India ticked most boxes on Saturday during their opening World Cup match against Bangladesh.
You could pick on S Sreesanth; a slip here or there in the field, but the bigger picture of India's authority wasn't missed on anyone. Teams would find it easier to cover the Thar desert than go through this Indian line-up.
It could have been worse for Bangladesh. Sachin Tendulkar let go on a hundred. He was in sublime touch but erred in his call. He didn't look at his partner who, like him, was following the course of the ball.
A run-out irks most batsmen. Two other modes of dismissals though are equally irksome -- standing at the non-striker's end and being found out of your crease; and a tickle down the leg-side which finds the keeper's gloves.
Tendulkar overtook me on Saturday, a matter which shouldn't please both of us. We were both pegged at 32 run-outs before this game.
Tendulkar, of course, has played far more matches and remains an exceptional judge of a single. Such is his canny judgment that he rarely relies on a runner in case of discomfort or fatigue. His life has been spent on guarding his wicket and he can't bring himself to leave it in somebody else's hands. His dismissal, of course, would have annoyed him. It's true of all batsmen.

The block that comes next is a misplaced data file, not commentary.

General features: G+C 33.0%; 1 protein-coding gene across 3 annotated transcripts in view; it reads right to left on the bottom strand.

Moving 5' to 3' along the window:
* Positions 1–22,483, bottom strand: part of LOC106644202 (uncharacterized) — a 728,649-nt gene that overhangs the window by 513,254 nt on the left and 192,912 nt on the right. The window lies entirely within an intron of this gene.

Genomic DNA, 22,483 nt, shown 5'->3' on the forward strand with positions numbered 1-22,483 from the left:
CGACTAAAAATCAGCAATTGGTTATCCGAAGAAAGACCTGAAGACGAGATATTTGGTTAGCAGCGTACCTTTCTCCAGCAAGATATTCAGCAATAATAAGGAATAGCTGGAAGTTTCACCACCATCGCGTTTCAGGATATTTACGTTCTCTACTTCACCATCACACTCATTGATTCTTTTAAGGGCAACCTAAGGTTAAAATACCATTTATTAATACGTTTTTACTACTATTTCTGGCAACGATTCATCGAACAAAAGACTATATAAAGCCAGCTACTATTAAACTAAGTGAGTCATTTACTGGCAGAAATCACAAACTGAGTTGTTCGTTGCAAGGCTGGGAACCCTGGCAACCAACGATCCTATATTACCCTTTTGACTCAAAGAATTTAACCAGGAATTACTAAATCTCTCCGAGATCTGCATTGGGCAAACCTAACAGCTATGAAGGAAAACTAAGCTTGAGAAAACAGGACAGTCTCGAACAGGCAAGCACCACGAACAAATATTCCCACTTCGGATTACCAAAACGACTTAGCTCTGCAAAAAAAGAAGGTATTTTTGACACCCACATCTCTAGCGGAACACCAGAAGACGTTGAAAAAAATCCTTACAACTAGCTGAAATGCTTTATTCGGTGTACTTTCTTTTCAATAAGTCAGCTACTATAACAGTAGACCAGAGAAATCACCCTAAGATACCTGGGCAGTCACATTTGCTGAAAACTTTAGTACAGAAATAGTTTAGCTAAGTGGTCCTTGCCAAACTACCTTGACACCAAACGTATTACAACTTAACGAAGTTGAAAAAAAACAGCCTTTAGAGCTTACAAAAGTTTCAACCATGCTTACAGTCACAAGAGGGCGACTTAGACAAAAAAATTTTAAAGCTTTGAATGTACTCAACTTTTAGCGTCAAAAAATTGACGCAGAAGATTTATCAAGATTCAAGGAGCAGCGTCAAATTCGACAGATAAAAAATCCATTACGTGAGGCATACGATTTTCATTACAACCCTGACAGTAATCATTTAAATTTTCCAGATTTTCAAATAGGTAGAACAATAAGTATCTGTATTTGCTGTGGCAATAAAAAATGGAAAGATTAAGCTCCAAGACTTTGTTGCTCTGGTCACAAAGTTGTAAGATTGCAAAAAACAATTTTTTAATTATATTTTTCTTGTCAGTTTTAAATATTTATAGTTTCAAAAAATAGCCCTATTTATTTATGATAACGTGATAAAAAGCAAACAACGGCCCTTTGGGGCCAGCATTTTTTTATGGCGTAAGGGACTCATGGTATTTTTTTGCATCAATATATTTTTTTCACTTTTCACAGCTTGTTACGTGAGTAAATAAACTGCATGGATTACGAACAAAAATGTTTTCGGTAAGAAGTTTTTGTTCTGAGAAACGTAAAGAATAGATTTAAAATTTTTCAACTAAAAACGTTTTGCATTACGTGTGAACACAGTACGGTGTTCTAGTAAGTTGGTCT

I remember to this day my run-out against the West Indies in a Test in Mumbai in 1987. I was in exceptional touch when a misjudgment cut short my stay on 37.
It would be interesting to see if he is more cautious with Virender Sehwag in the next innings or if the latter is more alert to his senior's call.
As for Sehwag, he now wants to bat for long. He urged his men on the bench to stand up and cheer him on his 150. He has just crossed a threshold and it can now be a familiar territory for him in ODIs. In such a mood, he can cost a lot of careers in international cricket.
Virat Kohli, too, looks a thoroughbred. His drives usually gather momentum, which is a reflection on his timing. He looks extremely hungry, which could actually motivate his contemporary and seniors -- Suresh Raina and Yuvraj Singh -- alike.
The momentum now rests with India. They just need to keep the foot on the pedal from now on.